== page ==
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EXPLORING IS IN OUR BLOOD

7 OKT. 2022

EXPLORING IS IN OUR BLOOD

One of the fundamental reasons for the birth of TOBE Outerwear was our passion for exploration (and, of course, the benefit of having suitable clothing for the journey). A snowmobile or skis are optimal tools to discover new places, and no one has likely missed that this is precisely the core of our business. But last winter, we had the opportunity to take a slightly different way to discover unexplored places.

Meet Robert Björklin and his “Snövessla” (directly translated from Swedish to English, the word is “snow-weasel”). We get to hang out with Robert on a frosty February weekend in northern Jämtland, Sweden, where the annual Weasel meeting takes place. Enthusiasts from all over Scandinavia gather here once a year to share experiences and explore new terrain with their machines. Yes, you could also call it a kind of adult kindergarten.

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Alright, but what is a snow weasel? The Vessla (or Weasel) is a track-driven vehicle steered with a steering wheel. The engine is a gasoline-powered VW 1600cc industrial engine, very similar to the engine in a classic VW Beatle “Bubble.” The Weasel was manufactured in Southern Sweden by “AB Westeråsmaskiner” from 1957 to 1981. The company mainly produced agricultural machinery. One of the designers is said to have independently developed a track-driven snow vehicle to get to his remote mountain cabin in northern Sweden during the winter.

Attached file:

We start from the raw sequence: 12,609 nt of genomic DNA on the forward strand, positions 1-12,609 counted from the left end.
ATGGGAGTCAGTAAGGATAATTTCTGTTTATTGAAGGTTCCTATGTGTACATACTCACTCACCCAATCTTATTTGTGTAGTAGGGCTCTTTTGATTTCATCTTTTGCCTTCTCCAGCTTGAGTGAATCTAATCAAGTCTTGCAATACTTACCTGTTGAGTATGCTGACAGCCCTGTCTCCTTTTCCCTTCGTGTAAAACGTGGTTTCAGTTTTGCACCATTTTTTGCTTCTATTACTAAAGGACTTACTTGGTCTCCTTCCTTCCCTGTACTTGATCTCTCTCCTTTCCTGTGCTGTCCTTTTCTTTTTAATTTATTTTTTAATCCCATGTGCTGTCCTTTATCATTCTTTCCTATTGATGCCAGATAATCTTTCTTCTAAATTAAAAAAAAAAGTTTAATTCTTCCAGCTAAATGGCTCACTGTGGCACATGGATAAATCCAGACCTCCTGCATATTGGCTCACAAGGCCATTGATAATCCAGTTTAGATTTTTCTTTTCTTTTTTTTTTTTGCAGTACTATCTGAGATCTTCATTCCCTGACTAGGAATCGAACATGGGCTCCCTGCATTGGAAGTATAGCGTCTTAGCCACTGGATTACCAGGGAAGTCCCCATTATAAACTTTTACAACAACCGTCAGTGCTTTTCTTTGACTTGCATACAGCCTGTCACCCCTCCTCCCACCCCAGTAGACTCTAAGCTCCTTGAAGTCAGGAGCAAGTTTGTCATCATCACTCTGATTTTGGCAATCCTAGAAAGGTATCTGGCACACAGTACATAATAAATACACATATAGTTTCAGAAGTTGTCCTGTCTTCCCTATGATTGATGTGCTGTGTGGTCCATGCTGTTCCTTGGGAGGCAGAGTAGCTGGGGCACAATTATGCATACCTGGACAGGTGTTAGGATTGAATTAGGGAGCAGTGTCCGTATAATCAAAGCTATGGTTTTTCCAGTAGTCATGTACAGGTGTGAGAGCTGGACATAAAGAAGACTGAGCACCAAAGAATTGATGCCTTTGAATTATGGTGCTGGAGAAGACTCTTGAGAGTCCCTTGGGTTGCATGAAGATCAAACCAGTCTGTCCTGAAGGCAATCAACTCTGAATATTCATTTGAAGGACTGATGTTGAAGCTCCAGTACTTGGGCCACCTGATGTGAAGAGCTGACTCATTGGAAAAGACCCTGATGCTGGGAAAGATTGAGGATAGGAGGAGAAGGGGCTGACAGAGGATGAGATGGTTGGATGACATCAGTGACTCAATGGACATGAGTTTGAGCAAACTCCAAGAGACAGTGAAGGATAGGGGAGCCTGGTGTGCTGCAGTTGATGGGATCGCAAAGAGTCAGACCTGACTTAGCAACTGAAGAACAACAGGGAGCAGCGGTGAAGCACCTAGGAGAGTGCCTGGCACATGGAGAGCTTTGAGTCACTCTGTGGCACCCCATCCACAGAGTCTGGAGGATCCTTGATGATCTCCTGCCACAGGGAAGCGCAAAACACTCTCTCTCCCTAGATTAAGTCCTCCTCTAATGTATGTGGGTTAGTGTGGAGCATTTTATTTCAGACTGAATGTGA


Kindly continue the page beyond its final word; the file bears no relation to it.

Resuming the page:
A prototype was created, and the company’s management decided to invest in the product and start a more significant production.

Over the years, most manufactured weasels have been exported to the American army, the Canadian telecommunications agency, a desert model for Afghanistan, and a snow groomer model for the Winter Olympics in Sapporo. After production was shut down in 1981, the production of spare parts also largely stopped; today there are still a few machines alive.

Okay, so what about this story, you might wonder?

Robert was one of the lucky ones to get his hands on this piece of history. This was not a shop copy but an original Vessla from the 1977 model year, which, during its lifetime, served as a school bus for children on a remote island in Northern Norway. The Weasel was sold for free against being transported away from its current owner. Robert jumped into the car to pick up his gem in Alta, Northern Norway, a solid 19-hour drive from Robert’s home in southern Sweden. The Weasel was still standing on the island in the Norwegian Sea, and sea freight needed to be arranged. Arriving at the port of Alta, Robert is met by a cheerful sea captain. A bit poorer after paying for the sea freight, Robert was delivered what looked like two caterpillar tracks and a hollow cabin.